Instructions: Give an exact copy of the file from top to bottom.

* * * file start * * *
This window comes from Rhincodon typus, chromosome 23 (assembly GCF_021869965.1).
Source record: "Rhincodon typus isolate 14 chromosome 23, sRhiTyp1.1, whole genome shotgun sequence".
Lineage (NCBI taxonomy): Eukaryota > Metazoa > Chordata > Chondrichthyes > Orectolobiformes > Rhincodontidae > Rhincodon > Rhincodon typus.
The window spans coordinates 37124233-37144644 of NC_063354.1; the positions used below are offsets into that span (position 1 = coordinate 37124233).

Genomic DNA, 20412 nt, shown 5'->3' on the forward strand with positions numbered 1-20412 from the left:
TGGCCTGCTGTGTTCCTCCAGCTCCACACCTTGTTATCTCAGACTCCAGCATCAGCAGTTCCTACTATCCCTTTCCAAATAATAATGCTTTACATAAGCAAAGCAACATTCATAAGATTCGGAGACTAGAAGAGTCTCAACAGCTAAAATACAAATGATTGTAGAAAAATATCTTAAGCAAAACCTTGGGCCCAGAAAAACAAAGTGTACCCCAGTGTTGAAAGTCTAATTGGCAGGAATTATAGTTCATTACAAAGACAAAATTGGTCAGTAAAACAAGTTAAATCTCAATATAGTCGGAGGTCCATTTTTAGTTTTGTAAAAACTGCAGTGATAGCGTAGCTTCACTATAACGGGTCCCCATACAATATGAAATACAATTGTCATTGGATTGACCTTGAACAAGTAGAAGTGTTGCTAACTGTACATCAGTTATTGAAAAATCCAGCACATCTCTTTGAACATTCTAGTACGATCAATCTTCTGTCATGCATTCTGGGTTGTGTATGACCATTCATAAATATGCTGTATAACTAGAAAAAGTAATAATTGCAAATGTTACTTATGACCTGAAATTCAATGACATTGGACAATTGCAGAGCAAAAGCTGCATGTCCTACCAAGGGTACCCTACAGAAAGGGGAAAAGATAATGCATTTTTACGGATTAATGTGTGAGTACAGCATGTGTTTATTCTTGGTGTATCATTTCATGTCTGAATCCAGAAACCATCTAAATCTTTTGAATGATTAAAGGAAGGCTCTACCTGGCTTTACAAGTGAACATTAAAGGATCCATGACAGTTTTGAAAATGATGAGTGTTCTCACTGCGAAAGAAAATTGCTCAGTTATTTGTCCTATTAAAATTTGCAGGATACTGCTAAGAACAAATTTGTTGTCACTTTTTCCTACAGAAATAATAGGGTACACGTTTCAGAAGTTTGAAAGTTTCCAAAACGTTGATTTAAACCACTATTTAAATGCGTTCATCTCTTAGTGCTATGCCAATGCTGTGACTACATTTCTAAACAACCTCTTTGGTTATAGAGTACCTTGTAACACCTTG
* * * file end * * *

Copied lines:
This window comes from Rhincodon typus, chromosome 23 (assembly GCF_021869965.1).
Source record: "Rhincodon typus isolate 14 chromosome 23, sRhiTyp1.1, whole genome shotgun sequence".
Lineage (NCBI taxonomy): Eukaryota > Metazoa > Chordata > Chondrichthyes > Orectolobiformes > Rhincodontidae > Rhincodon > Rhincodon typus.
The window spans coordinates 37124233-37144644 of NC_063354.1; the positions used below are offsets into that span (position 1 = coordinate 37124233).

Genomic DNA, 20412 nt, shown 5'->3' on the forward strand with positions numbered 1-20412 from the left:
TGGCCTGCTGTGTTCCTCCAGCTCCACACCTTGTTATCTCAGACTCCAGCATCAGCAGTTCCTACTATCCCTTTCCAAATAATAATGCTTTACATAAGCAAAGCAACATTCATAAGATTCGGAGACTAGAAGAGTCTCAACAGCTAAAATACAAATGATTGTAGAAAAATATCTTAAGCAAAACCTTGGGCCCAGAAAAACAAAGTGTACCCCAGTGTTGAAAGTCTAATTGGCAGGAATTATAGTTCATTACAAAGACAAAATTGGTCAGTAAAACAAGTTAAATCTCAATATAGTCGGAGGTCCATTTTTAGTTTTGTAAAAACTGCAGTGATAGCGTAGCTTCACTATAACGGGTCCCCATACAATATGAAATACAATTGTCATTGGATTGACCTTGAACAAGTAGAAGTGTTGCTAACTGTACATCAGTTATTGAAAAATCCAGCACATCTCTTTGAACATTCTAGTACGATCAATCTTCTGTCATGCATTCTGGGTTGTGTATGACCATTCATAAATATGCTGTATAACTAGAAAAAGTAATAATTGCAAATGTTACTTATGACCTGAAATTCAATGACATTGGACAATTGCAGAGCAAAAGCTGCATGTCCTACCAAGGGTACCCTACAGAAAGGGGAAAAGATAATGCATTTTTACGGATTAATGTGTGAGTACAGCATGTGTTTATTCTTGGTGTATCATTTCATGTCTGAATCCAGAAACCATCTAAATCTTTTGAATGATTAAAGGAAGGCTCTACCTGGCTTTACAAGTGAACATTAAAGGATCCATGACAGTTTTGAAAATGATGAGTGTTCTCACTGCGAAAGAAAATTGCTCAGTTATTTGTCCTATTAAAATTTGCAGGATACTGCTAAGAACAAATTTGTTGTCACTTTTTCCTACAGAAATAATAGGGTACACGTTTCAGAAGTTTGAAAGTTTCCAAAACGTTGATTTAAACCACTATTTAAATGCGTTCATCTCTTAGTGCTATGCCAATGCTGTGACTACATTTCTAAACAACCTCTTTGGTTATAGAGTACCTTGTAACACCTTG